St Kilda Botanical Gardens Tour

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By Dr Helen Topliss

Botanical Gardens like our St Kilda Botanical Gardens in Blessington Street  have a long history going back to the seventeenth century when their primary aim was to serve medical research. With the discovery of new continents new plants were brought back to Europe where they were cultivated in botanical gardens.


By the nineteenth century gardens were increasingly designed to reflect changes in garden design and aesthetics. The new gardens, like the one in St Kilda, were designed to produce beautiful and picturesque prospects.

The St Kilda Botanical Gardens  (SKBG) was initiated in 1859 and opened only seven years after the Royal Melbourne Botanical Gardens. Baron von Mueller, the first director of the Royal Melbourne Botanical Gardens advised on St Kilda’s layout and presented the smaller gardens with several hundred plants, six of the original trees have survived.

A guided tour of the gardens took place on February 8th when we were shown the Asian garden, the Rose garden and the Indigenous section. St Kilda’s gardens is one of the two surviving suburban Botanical Gardens in Victoria. Its original classical design is based on a North/ South axis, and along with its radiating flower beds have been maintained to the present. I visited the gardens on a hot day in February and was greeted by a surge of green scented spaces that transported me away from the busy streets of St Kilda.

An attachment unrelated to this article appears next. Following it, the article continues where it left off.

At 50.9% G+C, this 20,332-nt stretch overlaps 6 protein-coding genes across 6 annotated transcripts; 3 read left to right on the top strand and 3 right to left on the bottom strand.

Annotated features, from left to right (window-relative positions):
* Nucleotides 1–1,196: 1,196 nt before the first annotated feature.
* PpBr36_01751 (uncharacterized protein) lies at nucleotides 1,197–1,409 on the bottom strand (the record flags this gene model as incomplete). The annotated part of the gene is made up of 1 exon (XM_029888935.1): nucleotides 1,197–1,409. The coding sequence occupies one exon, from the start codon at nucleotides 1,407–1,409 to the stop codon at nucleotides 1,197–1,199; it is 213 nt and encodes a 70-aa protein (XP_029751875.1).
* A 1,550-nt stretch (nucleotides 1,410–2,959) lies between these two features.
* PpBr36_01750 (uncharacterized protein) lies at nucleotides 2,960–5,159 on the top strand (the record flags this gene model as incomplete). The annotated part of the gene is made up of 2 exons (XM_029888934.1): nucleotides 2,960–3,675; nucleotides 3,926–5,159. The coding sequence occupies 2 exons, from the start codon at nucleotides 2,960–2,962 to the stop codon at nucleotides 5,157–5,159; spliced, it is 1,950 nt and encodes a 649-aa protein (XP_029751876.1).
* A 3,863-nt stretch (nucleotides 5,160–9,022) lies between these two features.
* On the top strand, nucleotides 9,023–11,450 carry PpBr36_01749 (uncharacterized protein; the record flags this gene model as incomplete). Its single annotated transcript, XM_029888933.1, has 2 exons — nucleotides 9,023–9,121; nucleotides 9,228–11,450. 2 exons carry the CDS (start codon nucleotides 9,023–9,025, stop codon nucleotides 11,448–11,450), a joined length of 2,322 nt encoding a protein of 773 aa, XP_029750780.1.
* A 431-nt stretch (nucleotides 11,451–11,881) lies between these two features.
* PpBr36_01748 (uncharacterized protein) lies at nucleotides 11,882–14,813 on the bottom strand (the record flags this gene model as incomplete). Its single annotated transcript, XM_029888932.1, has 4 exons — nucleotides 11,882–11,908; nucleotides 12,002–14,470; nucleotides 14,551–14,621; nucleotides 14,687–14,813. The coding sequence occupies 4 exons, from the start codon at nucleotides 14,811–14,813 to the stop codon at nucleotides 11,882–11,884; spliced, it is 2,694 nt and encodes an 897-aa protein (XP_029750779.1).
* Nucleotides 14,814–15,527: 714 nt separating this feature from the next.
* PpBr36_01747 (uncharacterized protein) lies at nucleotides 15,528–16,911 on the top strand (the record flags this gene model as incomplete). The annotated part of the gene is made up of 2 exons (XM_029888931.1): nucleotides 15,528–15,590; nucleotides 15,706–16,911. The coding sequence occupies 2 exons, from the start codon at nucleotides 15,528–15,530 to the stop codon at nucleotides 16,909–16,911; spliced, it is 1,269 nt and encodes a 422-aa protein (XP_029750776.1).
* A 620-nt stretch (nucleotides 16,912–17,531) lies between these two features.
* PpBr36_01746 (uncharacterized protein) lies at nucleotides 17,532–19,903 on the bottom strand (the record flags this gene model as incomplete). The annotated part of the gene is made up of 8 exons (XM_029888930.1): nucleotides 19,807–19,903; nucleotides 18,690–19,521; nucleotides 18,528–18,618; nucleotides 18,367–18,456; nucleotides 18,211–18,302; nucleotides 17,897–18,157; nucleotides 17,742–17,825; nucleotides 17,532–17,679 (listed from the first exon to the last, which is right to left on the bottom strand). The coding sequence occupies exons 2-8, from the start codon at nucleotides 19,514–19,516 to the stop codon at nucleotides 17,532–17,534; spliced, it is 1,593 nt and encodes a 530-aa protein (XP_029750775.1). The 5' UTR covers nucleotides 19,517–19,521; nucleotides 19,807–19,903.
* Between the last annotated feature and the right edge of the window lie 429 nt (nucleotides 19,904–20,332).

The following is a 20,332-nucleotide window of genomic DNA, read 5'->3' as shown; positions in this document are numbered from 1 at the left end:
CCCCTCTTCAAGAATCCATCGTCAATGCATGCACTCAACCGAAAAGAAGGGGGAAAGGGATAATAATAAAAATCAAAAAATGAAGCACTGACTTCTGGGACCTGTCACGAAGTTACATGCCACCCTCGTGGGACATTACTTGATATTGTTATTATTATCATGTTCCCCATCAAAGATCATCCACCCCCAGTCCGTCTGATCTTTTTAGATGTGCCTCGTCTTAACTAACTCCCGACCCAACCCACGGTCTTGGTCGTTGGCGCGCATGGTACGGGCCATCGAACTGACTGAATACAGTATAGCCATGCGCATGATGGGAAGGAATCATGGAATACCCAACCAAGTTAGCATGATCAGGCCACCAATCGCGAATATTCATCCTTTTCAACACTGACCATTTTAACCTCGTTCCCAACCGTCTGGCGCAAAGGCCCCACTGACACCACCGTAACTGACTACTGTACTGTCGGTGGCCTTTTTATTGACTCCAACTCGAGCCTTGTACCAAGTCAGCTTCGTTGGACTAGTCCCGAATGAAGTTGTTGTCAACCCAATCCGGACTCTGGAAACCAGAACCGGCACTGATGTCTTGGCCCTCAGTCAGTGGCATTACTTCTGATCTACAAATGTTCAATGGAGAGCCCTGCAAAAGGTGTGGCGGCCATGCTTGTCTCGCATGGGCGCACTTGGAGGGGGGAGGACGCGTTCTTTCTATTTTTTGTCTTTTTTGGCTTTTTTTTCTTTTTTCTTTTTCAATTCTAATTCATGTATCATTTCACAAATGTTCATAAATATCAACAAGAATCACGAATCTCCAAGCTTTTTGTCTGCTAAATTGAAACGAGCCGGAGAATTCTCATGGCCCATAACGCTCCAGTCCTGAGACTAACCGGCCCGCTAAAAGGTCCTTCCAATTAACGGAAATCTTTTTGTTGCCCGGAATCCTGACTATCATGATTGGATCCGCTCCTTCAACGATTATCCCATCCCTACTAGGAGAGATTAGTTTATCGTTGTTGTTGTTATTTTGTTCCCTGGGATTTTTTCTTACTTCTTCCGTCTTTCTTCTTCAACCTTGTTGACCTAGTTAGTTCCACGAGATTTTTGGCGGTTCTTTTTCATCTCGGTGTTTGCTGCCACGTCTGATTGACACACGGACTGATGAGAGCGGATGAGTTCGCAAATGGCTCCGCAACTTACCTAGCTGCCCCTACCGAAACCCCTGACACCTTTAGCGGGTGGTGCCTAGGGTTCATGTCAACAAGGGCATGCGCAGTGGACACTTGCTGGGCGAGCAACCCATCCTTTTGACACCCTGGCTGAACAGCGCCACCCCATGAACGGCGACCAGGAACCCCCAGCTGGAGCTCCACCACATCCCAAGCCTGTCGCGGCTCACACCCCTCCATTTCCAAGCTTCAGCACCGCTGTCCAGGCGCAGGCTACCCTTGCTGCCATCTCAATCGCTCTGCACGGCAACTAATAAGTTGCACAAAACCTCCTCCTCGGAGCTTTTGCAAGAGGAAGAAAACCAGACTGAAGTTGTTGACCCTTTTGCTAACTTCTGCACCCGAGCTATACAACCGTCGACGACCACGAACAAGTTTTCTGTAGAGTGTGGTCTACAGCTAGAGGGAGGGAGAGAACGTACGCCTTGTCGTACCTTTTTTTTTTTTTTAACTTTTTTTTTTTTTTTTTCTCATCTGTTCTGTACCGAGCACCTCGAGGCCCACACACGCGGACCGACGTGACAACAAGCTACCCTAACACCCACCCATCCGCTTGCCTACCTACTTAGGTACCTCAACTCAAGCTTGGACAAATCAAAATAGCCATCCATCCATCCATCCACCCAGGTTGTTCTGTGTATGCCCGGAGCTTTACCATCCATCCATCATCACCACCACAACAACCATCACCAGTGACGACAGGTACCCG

RainManRevitalised (compressed)

The pond greets you when you enter from the Herbert St gates On a hot day the “Rain Man” sculpture with jets of water falling from his outstretched umbrella is a welcome sight. As you walk over the lawns you become aware of continuous bird calls. To the left of the pond a small creek ripples over a bed of stones and flows into the pond. Near the Herbert St. gates there’s a large and imposing Conservatory that houses and propagates rainforest plants.

The SKBG has seen many additions and improvements over the decades. In the 1990s the imposing sub-tropical rain forest conservatory was added. The Eco- Centre was established in 2003, this is where you can attend programs on conservation and sustainable living practice.

The memorial rose garden near the centre of the gardens was laid out in 1950 as a tribute to the renowned Rosarian, Alistair Clark. The gardens’ central bed features a surreal cactus like plant whose narrow finger-like stems bristle with needles. The smell on a summer morning is sweet like honey and probably derives from the yellow, cream and purple beds of Petunias. There are many seats placed under shady trees where you can pause and admire the view.

Part of the education programs consists of demonstrations on indigenous plants for both natural medicines and food. There are a number of publications on various aspects of the gardens, and tour programs which can be found on its website. The friends of the St Kilda Gardens group is active with more information at or call ASSIST 9209 6777.

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